A policed state where lawlessness rules
Manipur has one of the highest police to population ratios in the country, at least six times the national average, points out Nandita Haksar in Shooting the Sun, her recent book on Manipur.
"It is estimated that there are 1,388 policemen per hundred thousand people in contrast to the national average of just 250 per hundred thousand. In addition, about 50-odd companies of CRPF were sent to Manipur after May 2023 along with other paramilitary forces, apart from the Rashtriya Rifles which has a permanent presence... across the state," she writes.
This deployment of security personnel does not seem to have controlled the situation. Armed civilians have been running amok in the state with two ‘militant’ Meitei groups, Arambai Tenggol and Meitei Leepun, enjoying the protection and patronage of the state government.
Ominously, Pramot Singh, the Meitei Leepun chief with ABVP and Gujarat links said in a video interview, “The offensive of Meitei Leepun hasn’t yet begun. We would not stay silent when some foreigners started the aggression by intruding on our land.” That he can blithely make such statements sitting in Imphal is a commentary on the state of lawlessness in Manipur.
Crackdown on drug peddlers
The new government of Mizoram, the Zoram People’s Movement (ZPM), which took over in November, has initiated a fresh crackdown on drug peddlers, following up on their electoral pledge. The heroin that is smuggled in from Myanmar is known as SF (sunflower or shaan flower) and comes in small plastic boxes resembling soap cases. Between January and October 2023, the excise and narcotics department seized 76.22 kg of heroin as against 33.4 kg in 2022.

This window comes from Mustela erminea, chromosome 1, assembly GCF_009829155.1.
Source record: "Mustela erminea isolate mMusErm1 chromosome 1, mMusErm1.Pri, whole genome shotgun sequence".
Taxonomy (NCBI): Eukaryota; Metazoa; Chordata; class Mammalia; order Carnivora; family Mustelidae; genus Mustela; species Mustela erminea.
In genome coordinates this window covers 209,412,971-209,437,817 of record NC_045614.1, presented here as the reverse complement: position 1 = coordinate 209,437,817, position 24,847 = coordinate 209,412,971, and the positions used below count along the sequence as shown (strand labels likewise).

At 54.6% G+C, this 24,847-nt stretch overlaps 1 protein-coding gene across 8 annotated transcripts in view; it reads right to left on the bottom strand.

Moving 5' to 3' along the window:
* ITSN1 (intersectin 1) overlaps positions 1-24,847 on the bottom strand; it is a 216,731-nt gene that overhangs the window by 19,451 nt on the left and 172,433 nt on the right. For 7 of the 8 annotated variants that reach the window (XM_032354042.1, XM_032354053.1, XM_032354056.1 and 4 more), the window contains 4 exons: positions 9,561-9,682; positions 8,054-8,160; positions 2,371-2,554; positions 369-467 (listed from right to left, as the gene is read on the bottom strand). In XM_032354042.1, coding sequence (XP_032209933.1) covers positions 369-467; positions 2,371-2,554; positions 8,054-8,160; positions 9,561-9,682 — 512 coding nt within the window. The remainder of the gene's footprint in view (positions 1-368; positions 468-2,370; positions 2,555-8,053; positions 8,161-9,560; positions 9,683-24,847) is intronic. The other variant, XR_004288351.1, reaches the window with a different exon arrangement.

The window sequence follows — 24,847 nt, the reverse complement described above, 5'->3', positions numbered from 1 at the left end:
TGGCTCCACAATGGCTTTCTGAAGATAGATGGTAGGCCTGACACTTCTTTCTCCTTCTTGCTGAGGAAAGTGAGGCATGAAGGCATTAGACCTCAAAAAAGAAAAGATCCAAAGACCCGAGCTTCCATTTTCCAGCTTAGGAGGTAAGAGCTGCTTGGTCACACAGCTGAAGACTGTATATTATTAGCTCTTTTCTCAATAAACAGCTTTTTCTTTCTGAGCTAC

The urgency is driven by the grim fact that 70 lives are said to have been lost in 2023 to drug abuse — compared to 47 and 43 deaths recorded in 2021 and 2022 respectively. According to the state government, a total of 1,804 people, including 218 women, have died in the state since 1984, with heroin being the key culprit. The death toll reached an alarming level at the turn of the century, with 139 deaths reported in 2000 and 143 in 2004.
Culture binds former foes
President Droupadi Murmu’s visit, the first by an incumbent President, has put the spotlight on the golden jubilee celebrations of the Karbi Youth Festival (KYF) in Diphu, 250 km from Guwahati. Hosted at the sprawling 672-acre Karbi People’s Hall in village Taralangso, the eight-day festival began on 12 January.
The festival was conceived in 1974 to showcase the Karbi language, culture and cuisine. It coincided with the movement to adopt the Roman script, which is used today in the Dima Hasao district of Assam, Meghalaya and Arunachal Pradesh. In Kamarup district, however, the Karbis prefer using the Assamese script. The Roman script movement ran parallel to Karbi schoolgirls rejecting uniforms and attending classes in traditional attire.
The festival has evolved into a platform for fostering intra- and inter-tribe unity. Former extremists and security personnel, who fought each other earlier, are today involved in organising the festival.
Culture binds political activists and party workers as well. This year, KYF featured more than 6,000 cultural performances on four stages, while some 2,000 stalls were put up for visitors to relish ethnic cuisine and shop for traditional items. KYF organisers believe it has the potential to go global like the two decade-old Hornbill Festival in adjoining Nagaland.